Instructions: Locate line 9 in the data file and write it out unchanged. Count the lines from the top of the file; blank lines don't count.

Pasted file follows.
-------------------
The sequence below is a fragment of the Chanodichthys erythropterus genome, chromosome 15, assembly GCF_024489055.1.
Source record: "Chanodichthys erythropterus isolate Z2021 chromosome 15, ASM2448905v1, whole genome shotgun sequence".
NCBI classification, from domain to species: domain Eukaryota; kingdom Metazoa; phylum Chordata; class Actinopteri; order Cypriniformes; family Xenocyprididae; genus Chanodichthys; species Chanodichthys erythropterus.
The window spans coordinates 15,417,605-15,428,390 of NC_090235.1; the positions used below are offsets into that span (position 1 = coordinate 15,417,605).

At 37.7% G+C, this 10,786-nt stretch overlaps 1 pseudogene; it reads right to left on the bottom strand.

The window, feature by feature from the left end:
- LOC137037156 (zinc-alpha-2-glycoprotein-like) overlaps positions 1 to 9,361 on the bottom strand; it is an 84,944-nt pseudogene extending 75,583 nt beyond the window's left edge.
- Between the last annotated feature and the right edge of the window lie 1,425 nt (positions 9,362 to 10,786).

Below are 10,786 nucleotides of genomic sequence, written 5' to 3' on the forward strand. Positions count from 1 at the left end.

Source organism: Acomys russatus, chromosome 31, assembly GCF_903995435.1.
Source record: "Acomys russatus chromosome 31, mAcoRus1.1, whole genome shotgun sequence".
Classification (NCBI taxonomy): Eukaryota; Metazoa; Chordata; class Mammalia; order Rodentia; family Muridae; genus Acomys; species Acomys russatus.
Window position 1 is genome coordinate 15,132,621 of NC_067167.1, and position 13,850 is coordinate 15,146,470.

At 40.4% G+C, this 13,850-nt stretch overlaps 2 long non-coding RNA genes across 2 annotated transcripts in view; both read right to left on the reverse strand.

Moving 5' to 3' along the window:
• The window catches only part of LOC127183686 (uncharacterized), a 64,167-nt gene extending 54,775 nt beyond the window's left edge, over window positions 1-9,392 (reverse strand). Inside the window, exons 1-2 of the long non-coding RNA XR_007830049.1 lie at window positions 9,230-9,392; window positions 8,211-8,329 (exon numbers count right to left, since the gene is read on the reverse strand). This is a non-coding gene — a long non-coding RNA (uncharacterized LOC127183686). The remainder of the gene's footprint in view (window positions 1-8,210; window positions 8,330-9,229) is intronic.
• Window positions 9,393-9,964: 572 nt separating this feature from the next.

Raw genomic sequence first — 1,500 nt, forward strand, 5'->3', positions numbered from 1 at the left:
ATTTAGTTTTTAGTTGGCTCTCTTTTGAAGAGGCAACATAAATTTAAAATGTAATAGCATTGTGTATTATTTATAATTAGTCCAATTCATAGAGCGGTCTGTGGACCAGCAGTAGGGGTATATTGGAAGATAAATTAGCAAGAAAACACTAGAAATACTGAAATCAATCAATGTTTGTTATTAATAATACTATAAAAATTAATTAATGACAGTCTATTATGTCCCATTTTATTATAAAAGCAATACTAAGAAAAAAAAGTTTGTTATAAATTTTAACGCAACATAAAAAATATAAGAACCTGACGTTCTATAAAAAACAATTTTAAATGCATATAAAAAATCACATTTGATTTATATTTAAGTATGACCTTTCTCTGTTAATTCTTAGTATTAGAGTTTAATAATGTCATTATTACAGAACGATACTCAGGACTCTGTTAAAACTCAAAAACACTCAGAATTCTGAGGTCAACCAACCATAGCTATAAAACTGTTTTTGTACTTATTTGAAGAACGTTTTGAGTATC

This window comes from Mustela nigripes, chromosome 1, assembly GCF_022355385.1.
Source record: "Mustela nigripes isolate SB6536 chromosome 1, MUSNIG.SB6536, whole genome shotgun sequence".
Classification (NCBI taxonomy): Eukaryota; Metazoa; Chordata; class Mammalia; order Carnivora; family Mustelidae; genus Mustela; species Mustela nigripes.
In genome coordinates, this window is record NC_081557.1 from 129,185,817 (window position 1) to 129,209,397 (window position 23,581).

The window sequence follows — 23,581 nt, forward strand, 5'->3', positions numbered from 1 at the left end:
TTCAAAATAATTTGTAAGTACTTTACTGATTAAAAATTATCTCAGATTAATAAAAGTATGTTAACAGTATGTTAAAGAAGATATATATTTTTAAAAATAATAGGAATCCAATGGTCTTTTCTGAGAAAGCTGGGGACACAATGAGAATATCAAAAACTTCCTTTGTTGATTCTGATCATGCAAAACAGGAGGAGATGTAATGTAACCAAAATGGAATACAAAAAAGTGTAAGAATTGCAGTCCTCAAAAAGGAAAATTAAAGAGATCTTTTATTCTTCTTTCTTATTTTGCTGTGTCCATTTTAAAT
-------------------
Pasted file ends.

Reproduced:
Below are 10,786 nucleotides of genomic sequence, written 5' to 3' on the forward strand. Positions count from 1 at the left end.